Speaker
Biography:

Kwang-Won Lee has completed his PhD from Iowa State University and postdoctoral studies from  University of Misssouri. He is a Professor of Korea University. He has published more than 33 papers in SCI(E) journals since 2016 and served as Secretary General of Korean Society of Food Science and Technology in 2107.

 

Abstract:

Inflammatory bowel diseases (IBDs) are chronic disorders that are characterized by intestinal epithelial in- flammation and injury. Currently, the most employed therapies are antibiotics and anti-inflammatory drugs; however, the side effects limit long-term effectiveness. We evaluated the impact of glucose-lysine Maillard re- action products (Glc-Lys MRPs) on colitis, induced in rats by an administration of 5% dextran sulfate sodium (DSS) in drinking water. Glc-Lys MRPs ameliorate DSS-induced colitis, as determined by a decrease in disease index activity, colon weight/length ratio, nitric oxide levels in serum, recovery of body weight loss, colon length and serum lysozyme levels. Furthermore, Glc-Lys MRPs increase the glutathione content and the activity of glutathione peroxidase, superoxide dismutase and catalase, and inhibit lipid peroxidation and myeloperoxidase activity in colon tissues. In particular, Glc-Lys MRPs suppress the mRNA level of the inflammatory cytokines and nuclear factor-κB in colon tissues. This study suggests the potential of Glc-Lys MRPs in preventing or treating IBDs.

 

Speaker
Biography:

Rekha Bhavnani is a 2nd year nutrition student at London south Bank University. Interested in the health and wellbeing of the population has encouraged her to pursue a career in the field and has a particular interest in probiotics

Abstract:

Over the last decade there is an augmented awareness in the results of pre- and probiotics and its outcome on the microbiome and health and disease. This has stood determined by enhancement in recent discoveries indicating the imperative role of microbiota in common health disorders such as obesity, type II diabetes mellites, irritable bowel syndrome (IBS), Irritable bowel disease (IBD), a variety of cancer, neuroendocrine function, respiratory disorders and many more. These are only some of the common disease in today’s

world.

Established and developing civilisations are making their way to an increase on immune and gut related health problems. Different studies suggest that emerging nutritional strategies may be responsible in promoting health benefits to the consumer by manipulating the gut flora.

These innovative findings in pre and probiotics show promising tools for the nutrition community. These ingredients found in a variety of foods may indicate improvement in gut function and physiology as well as metabolic function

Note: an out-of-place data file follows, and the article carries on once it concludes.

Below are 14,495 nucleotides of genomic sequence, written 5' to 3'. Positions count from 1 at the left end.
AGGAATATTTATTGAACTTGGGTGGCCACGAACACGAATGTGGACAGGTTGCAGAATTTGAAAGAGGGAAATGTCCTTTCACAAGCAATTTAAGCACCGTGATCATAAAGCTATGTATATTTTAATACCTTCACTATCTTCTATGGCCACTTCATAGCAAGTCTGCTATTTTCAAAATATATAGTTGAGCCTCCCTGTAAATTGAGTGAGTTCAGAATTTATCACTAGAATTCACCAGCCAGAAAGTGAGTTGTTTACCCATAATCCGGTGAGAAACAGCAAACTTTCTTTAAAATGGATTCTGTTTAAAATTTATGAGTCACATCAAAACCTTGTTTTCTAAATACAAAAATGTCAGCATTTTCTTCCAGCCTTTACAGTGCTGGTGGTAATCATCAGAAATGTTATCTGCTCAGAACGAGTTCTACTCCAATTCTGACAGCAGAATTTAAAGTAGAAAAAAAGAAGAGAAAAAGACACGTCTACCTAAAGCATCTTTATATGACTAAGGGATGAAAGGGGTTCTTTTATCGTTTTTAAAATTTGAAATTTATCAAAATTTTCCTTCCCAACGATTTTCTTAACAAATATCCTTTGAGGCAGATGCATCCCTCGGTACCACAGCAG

“Live microorganisms which when administered in adequate amounts confer a health benefit on the host”

This article will look into the mechanism of the microbiome, the effects of pre and probiotics and the advantages and disadvantages of administering pre and probiotics on chronic diseases

    

 

 

Speaker
Biography:

Filip Petrović is a Master’s degree student at the University of Rijeka-Department of Biotechnology, studying Biotechnology in Medicine and having previously graduated as Bachelor of Biotechnology and Drug Research. His area of experience is in dietary supplements, having worked for several years in pharmaceutical companies as a Representative. His scientific background is in research of probiotics and prebiotics, aiming at the development of innovative pharmaceutical products.

Abstract:

Introduction: The human microbiome and its probiotic constituents have been the subject of many recent studies, primarily concerning their influence on the human health. Alpha and beta glucans are polysaccharide compounds whose immunomodulatory action had been investigated intensively. Several studies conducted within the last decade have found that these compounds also affect human intestinal flora, especially probiotic bacteria, to which they have a prebiotic effect. Researchers found that fungal polysaccharides improve survival of probiotic bacteria under unfavorable conditions. Moreover, it was found that fungal polysaccharides can induce faster growth of probiotic bacteria, which can lead to faster colonization of the human gastrointestinal system. The purpose of this study is to investigate the growth kinetics of different species of probiotic bacteria from the Lactobacillus genus supplemented with fungal polysaccharides.

Methodology: Investigation of bacterial growth was conducted by measuring the increase of bacterial density in cultures on a HIDEX Sense Multi-Technology Microplate Reader, which allowed 24-hour measurement of optical density while shaking and incubating the cultures at 37°C.